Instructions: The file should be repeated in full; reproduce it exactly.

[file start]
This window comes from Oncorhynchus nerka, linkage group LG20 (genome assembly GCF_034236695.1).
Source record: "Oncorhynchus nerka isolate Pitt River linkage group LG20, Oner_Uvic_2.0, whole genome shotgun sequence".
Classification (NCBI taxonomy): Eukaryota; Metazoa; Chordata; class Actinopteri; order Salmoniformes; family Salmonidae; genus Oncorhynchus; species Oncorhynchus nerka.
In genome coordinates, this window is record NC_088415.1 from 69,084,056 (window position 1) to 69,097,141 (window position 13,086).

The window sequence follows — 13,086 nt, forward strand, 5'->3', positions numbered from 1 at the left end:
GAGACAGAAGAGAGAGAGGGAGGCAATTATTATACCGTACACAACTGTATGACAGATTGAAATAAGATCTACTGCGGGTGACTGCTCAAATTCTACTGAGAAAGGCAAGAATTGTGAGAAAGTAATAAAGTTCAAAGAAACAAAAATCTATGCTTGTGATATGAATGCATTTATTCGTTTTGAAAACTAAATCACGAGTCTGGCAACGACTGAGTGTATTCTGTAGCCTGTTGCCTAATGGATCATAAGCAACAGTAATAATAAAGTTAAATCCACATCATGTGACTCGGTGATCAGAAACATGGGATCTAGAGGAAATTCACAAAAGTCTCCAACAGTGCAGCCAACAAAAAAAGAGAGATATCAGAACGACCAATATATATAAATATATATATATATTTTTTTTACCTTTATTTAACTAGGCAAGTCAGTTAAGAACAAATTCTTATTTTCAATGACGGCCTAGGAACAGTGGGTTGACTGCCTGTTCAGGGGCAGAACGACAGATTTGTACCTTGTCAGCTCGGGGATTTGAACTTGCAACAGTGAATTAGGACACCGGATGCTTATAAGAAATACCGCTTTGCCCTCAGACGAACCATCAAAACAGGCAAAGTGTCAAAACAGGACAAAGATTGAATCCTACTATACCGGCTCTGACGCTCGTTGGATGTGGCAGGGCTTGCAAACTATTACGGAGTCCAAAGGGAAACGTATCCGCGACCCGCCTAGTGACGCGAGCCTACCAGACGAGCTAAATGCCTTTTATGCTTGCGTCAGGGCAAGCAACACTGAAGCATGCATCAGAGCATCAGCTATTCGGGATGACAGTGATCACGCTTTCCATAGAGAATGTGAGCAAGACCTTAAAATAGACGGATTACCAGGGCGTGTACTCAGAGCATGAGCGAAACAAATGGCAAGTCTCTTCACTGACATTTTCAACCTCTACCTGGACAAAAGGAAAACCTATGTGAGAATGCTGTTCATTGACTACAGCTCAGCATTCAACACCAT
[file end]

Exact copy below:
This window comes from Oncorhynchus nerka, linkage group LG20 (genome assembly GCF_034236695.1).
Source record: "Oncorhynchus nerka isolate Pitt River linkage group LG20, Oner_Uvic_2.0, whole genome shotgun sequence".
Classification (NCBI taxonomy): Eukaryota; Metazoa; Chordata; class Actinopteri; order Salmoniformes; family Salmonidae; genus Oncorhynchus; species Oncorhynchus nerka.
In genome coordinates, this window is record NC_088415.1 from 69,084,056 (window position 1) to 69,097,141 (window position 13,086).

The window sequence follows — 13,086 nt, forward strand, 5'->3', positions numbered from 1 at the left end:
GAGACAGAAGAGAGAGAGGGAGGCAATTATTATACCGTACACAACTGTATGACAGATTGAAATAAGATCTACTGCGGGTGACTGCTCAAATTCTACTGAGAAAGGCAAGAATTGTGAGAAAGTAATAAAGTTCAAAGAAACAAAAATCTATGCTTGTGATATGAATGCATTTATTCGTTTTGAAAACTAAATCACGAGTCTGGCAACGACTGAGTGTATTCTGTAGCCTGTTGCCTAATGGATCATAAGCAACAGTAATAATAAAGTTAAATCCACATCATGTGACTCGGTGATCAGAAACATGGGATCTAGAGGAAATTCACAAAAGTCTCCAACAGTGCAGCCAACAAAAAAAGAGAGATATCAGAACGACCAATATATATAAATATATATATATATTTTTTTTACCTTTATTTAACTAGGCAAGTCAGTTAAGAACAAATTCTTATTTTCAATGACGGCCTAGGAACAGTGGGTTGACTGCCTGTTCAGGGGCAGAACGACAGATTTGTACCTTGTCAGCTCGGGGATTTGAACTTGCAACAGTGAATTAGGACACCGGATGCTTATAAGAAATACCGCTTTGCCCTCAGACGAACCATCAAAACAGGCAAAGTGTCAAAACAGGACAAAGATTGAATCCTACTATACCGGCTCTGACGCTCGTTGGATGTGGCAGGGCTTGCAAACTATTACGGAGTCCAAAGGGAAACGTATCCGCGACCCGCCTAGTGACGCGAGCCTACCAGACGAGCTAAATGCCTTTTATGCTTGCGTCAGGGCAAGCAACACTGAAGCATGCATCAGAGCATCAGCTATTCGGGATGACAGTGATCACGCTTTCCATAGAGAATGTGAGCAAGACCTTAAAATAGACGGATTACCAGGGCGTGTACTCAGAGCATGAGCGAAACAAATGGCAAGTCTCTTCACTGACATTTTCAACCTCTACCTGGACAAAAGGAAAACCTATGTGAGAATGCTGTTCATTGACTACAGCTCAGCATTCAACACCAT